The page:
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Maine Court Derails Transmission Project Ballot Question

Electricity lines.
Creative Commons

A decision Thursday from Maine's high court means voters in that state will not decide at the Nov. 3 election whether to reverse a utilities commission decision to approve a 145-mile transmission project critical to the Bay State's energy horizons. 

The Maine Supreme Judicial Court decision was a win for Avangrid Networks, which owns the Central Maine Power Company and is pushing to build a transmission system to help feed hydropower from Canada into New England, and to Massachusetts.

The New England Clean Energy Connect project is designed to run energy from the Canadian border down to Lewiston, Maine, and deliver 1,200 megawatts of electricity into the regional grid.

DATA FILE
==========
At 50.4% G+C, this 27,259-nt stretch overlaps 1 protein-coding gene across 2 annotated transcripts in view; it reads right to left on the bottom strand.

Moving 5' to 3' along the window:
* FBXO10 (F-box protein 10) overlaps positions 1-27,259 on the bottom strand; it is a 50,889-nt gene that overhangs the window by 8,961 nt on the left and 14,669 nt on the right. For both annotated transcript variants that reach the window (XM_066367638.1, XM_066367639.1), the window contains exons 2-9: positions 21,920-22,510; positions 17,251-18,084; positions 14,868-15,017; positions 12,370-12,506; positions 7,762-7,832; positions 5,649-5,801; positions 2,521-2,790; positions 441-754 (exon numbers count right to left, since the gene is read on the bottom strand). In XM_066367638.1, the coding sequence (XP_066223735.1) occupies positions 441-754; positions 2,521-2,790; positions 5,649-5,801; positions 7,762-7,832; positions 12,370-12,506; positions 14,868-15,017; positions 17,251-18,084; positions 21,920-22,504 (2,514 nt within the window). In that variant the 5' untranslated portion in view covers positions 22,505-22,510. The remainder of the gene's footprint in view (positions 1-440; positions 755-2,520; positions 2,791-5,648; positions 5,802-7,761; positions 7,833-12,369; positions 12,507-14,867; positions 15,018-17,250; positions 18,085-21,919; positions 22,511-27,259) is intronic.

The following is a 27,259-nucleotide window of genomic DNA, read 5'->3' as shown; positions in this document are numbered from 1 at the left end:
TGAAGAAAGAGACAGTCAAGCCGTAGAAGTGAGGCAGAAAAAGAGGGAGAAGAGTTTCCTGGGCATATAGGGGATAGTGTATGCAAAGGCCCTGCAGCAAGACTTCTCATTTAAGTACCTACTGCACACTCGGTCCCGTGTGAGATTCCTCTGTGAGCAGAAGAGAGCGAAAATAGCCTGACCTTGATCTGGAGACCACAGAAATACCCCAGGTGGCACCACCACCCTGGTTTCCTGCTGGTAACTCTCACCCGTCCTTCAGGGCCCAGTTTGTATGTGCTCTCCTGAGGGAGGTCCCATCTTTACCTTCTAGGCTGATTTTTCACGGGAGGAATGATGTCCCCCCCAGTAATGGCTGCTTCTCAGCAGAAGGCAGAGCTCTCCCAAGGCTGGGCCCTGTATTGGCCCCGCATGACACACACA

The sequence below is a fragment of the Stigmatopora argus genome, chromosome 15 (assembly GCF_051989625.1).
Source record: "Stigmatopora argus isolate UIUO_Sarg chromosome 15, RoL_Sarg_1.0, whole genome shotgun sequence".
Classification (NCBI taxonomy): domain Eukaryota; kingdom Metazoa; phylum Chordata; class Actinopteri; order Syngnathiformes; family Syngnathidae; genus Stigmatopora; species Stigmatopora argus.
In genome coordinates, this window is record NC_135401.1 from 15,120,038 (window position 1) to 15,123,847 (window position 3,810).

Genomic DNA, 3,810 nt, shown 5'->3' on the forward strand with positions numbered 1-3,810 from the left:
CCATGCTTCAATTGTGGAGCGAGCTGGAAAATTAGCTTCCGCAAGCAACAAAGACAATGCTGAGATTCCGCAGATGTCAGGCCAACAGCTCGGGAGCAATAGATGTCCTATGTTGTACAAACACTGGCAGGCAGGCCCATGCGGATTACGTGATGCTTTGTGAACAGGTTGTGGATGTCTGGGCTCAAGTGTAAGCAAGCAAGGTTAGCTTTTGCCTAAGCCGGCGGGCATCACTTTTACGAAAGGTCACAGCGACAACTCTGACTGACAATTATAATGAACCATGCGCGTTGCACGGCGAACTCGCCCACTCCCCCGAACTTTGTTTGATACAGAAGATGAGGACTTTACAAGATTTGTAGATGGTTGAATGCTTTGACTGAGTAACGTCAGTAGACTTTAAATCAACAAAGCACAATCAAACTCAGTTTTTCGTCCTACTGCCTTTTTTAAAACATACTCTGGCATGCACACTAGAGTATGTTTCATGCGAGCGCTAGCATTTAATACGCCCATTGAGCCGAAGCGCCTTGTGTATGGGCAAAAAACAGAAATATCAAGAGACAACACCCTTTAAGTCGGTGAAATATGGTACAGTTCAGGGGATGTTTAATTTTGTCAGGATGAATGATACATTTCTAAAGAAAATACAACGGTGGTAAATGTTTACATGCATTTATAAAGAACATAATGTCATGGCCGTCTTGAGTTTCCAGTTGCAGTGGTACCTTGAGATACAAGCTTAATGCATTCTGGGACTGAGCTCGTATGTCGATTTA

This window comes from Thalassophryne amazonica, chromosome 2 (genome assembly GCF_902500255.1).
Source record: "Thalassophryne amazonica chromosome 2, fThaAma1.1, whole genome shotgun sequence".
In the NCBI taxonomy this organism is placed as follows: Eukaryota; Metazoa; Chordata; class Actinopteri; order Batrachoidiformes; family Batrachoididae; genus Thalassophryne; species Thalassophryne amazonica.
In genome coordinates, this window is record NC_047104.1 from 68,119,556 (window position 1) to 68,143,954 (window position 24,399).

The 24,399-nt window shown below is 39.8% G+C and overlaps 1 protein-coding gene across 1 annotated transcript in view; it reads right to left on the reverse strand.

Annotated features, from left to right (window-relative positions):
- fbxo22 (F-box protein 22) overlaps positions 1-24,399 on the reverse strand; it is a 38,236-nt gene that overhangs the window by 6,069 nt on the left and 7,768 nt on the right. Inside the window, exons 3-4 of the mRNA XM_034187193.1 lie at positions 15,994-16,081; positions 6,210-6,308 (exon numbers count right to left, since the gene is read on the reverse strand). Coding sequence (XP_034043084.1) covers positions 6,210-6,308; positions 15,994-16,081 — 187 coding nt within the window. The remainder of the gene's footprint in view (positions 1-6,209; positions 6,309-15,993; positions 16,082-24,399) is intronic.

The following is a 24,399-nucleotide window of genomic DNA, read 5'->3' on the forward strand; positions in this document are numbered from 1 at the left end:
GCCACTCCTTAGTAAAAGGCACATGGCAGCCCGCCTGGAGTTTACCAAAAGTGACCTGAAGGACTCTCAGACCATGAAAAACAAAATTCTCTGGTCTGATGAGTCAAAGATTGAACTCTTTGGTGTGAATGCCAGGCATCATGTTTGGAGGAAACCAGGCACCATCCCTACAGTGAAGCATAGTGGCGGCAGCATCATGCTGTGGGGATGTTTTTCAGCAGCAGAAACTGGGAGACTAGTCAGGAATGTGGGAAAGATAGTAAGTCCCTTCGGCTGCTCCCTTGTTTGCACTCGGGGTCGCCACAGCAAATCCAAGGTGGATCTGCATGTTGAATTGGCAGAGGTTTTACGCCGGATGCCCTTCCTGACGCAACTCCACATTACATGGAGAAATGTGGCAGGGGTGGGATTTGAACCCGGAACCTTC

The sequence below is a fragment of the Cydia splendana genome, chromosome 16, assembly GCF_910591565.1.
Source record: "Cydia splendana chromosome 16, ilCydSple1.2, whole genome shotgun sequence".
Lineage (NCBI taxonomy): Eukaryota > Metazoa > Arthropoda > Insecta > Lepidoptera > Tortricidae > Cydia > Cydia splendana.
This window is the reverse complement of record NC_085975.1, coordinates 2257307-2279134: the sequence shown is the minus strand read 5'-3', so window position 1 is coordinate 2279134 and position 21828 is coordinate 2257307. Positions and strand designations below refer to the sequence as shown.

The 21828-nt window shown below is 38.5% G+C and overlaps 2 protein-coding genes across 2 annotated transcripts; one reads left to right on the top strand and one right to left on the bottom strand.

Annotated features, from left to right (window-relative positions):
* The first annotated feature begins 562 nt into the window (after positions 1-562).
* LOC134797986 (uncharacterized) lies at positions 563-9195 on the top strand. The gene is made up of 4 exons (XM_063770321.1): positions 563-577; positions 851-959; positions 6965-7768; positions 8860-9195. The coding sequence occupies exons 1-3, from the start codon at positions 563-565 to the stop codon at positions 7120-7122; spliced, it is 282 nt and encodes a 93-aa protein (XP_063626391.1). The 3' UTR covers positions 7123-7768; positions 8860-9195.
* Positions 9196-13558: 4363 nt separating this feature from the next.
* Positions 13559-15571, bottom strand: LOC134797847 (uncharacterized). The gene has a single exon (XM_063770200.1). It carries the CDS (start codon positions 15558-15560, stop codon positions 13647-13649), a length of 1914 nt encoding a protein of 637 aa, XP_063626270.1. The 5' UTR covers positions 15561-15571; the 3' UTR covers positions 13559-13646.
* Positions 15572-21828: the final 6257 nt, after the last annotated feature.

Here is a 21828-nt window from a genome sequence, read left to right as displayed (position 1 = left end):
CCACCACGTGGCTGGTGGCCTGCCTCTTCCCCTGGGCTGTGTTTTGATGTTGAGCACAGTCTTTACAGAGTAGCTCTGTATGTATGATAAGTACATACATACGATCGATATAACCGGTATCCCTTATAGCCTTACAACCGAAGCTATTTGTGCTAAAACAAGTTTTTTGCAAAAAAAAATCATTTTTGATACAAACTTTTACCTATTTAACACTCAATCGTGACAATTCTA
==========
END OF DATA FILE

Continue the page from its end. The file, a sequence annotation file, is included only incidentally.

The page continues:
The decision effectively nullifies a June 29 Superior Court judgement in Maine that dismissed Avangrid's complaint and concluded the initiative petition's constitutionality was not subject to judicial review before the election.

"We conclude that the Superior Court erred by dismissing the declaratory judgment count of the complaint, and we therefore vacate that portion of the judgment and remand the matter for the Superior Court to enter a declaratory judgment that the initiative fails to meet the constitutional requirements for inclusion on the ballot because it exceeds the scope of the people's legislative powers conferred by article IV, part 3, section 18 of the Maine Constitution," the Maine SJC ruled Thursday.

The high court did not issue injunctive relief, it said, because Maine's secretary of state has expressed his willingness to heed the court's declaration.

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